General anesthetics are among the most beneficial and most dangerous drugs in routine clinical use, yet the mechanisms of their actions remain poorly understood. Detailed mechanistic studies are needed to guide development of improved drugs that could substantially reduce both risks and costs of anesthesia care for many millions of patients each year. The proposed experiments will advance our understanding of where and how potent general anesthetics (etomidate, propofol, pentobarbital, and alphaxalone) act on their major molecular targets in the nervous system, gamma-aminobutyric acid type A receptors, by testing the novel hypothesis that molecular binding sites for these drugs are formed at multiple subunit-subunit interfaces within neuronal cell membranes (intra-membrane subunit interfaces).

Agency
National Institute of Health (NIH)
Institute
National Institute of General Medical Sciences (NIGMS)
Type
Research Project (R01)
Project #
5R01GM089745-03
Application #
8299577
Study Section
Surgery, Anesthesiology and Trauma Study Section (SAT)
Program Officer
Cole, Alison E
Project Start
2010-09-01
Project End
2014-07-31
Budget Start
2012-08-01
Budget End
2013-07-31
Support Year
3
Fiscal Year
2012
Total Cost
$359,814
Indirect Cost
$155,537
Name
Massachusetts General Hospital
Department
Type
DUNS #
073130411
City
Boston
State
MA
Country
United States
Zip Code
02199
Forman, Stuart A; Chiara, David C; Miller, Keith W (2015) Anesthetics target interfacial transmembrane sites in nicotinic acetylcholine receptors. Neuropharmacology 96:169-77
Feng, H-J; Jounaidi, Y; Haburcak, M et al. (2014) Etomidate produces similar allosteric modulation in *1*3ýý and *1*3ýý2L GABA(A) receptors. Br J Pharmacol 171:789-98
Stewart, Deirdre S; Pierce, David W; Hotta, Mayo et al. (2014) Mutations at beta N265 in ?-aminobutyric acid type A receptors alter both binding affinity and efficacy of potent anesthetics. PLoS One 9:e111470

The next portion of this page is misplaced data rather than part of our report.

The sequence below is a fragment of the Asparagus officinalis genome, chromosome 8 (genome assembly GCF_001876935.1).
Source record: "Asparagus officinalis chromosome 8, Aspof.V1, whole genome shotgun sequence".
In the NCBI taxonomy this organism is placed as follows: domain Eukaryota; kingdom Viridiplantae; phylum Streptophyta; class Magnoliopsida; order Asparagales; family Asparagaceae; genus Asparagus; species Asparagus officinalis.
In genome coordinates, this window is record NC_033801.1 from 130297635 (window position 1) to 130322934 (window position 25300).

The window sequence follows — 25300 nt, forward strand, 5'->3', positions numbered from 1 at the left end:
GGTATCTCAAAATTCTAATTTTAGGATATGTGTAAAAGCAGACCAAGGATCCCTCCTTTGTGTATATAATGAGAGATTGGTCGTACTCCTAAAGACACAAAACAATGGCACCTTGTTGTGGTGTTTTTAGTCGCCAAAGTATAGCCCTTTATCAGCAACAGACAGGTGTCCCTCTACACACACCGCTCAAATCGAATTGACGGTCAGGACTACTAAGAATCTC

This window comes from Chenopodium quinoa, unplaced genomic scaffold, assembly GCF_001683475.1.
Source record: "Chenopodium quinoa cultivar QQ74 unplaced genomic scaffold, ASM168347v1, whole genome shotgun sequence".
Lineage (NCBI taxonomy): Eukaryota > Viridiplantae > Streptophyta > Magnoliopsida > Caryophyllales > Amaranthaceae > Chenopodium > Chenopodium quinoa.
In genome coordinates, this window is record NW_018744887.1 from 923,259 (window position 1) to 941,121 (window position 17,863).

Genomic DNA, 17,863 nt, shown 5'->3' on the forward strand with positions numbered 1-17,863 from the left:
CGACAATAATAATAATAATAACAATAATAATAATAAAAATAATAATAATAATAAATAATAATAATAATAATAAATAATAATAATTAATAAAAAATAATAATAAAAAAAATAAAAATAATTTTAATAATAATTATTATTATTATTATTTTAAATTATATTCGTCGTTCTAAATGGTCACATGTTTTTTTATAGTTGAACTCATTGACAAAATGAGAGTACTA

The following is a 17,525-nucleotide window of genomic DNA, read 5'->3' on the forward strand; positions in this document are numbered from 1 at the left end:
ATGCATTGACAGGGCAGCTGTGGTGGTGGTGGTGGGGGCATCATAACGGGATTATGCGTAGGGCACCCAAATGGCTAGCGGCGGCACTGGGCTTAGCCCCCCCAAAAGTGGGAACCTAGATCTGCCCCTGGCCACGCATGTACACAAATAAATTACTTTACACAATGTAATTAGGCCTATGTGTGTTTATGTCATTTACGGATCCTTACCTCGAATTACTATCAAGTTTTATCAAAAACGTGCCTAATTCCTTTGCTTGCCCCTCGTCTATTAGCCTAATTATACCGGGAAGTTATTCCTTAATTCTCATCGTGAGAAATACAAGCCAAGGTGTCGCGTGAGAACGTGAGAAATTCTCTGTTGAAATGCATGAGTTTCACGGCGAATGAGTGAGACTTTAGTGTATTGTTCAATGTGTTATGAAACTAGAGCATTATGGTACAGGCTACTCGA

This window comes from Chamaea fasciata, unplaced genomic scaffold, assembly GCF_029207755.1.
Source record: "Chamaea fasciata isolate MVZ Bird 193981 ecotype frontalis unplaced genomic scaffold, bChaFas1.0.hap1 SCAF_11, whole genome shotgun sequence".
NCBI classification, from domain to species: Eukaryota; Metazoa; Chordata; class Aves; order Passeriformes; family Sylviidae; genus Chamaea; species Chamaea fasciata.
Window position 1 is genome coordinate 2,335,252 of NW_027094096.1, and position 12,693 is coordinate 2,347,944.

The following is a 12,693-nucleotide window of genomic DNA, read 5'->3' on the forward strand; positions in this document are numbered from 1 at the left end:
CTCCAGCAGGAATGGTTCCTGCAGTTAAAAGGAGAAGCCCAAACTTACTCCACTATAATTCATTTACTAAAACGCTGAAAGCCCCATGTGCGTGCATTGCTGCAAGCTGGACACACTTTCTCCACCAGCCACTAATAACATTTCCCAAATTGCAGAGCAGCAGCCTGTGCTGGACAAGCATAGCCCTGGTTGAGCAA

Stewart, Deirdre S; Hotta, Mayo; Desai, Rooma et al. (2013) State-dependent etomidate occupancy of its allosteric agonist sites measured in a cysteine-substituted GABAA receptor. Mol Pharmacol 83:1200-8
Forman, Stuart A (2013) A paradigm shift from biophysical to neurobiological: the fading influence of Claude Bernard's ideas about general anesthesia. Anesthesiology 118:984-5
Stewart, Deirdre S; Hotta, Mayo; Li, Guo-Dong et al. (2013) Cysteine substitutions define etomidate binding and gating linkages in the *-M1 domain of ýý-aminobutyric acid type A (GABAA) receptors. J Biol Chem 288:30373-86
Forman, Stuart A (2013) The expanding genetic toolkit for exploring mechanisms of general anesthesia. Anesthesiology 118:769-71
Guitchounts, Grigori; Stewart, Deirdre S; Forman, Stuart A (2012) Two etomidate sites in ýý1ýý2ýý2 ýý-aminobutyric acid type A receptors contribute equally and noncooperatively to modulation of channel gating. Anesthesiology 116:1235-44
Forman, Stuart A; Stewart, Deirdre (2012) Mutations in the GABAA receptor that mimic the allosteric ligand etomidate. Methods Mol Biol 796:317-33
Ruesch, Dirk; Neumann, Elena; Wulf, Hinnerk et al. (2012) An allosteric coagonist model for propofol effects on ýý1ýý2ýý2L ýý-aminobutyric acid type A receptors. Anesthesiology 116:47-55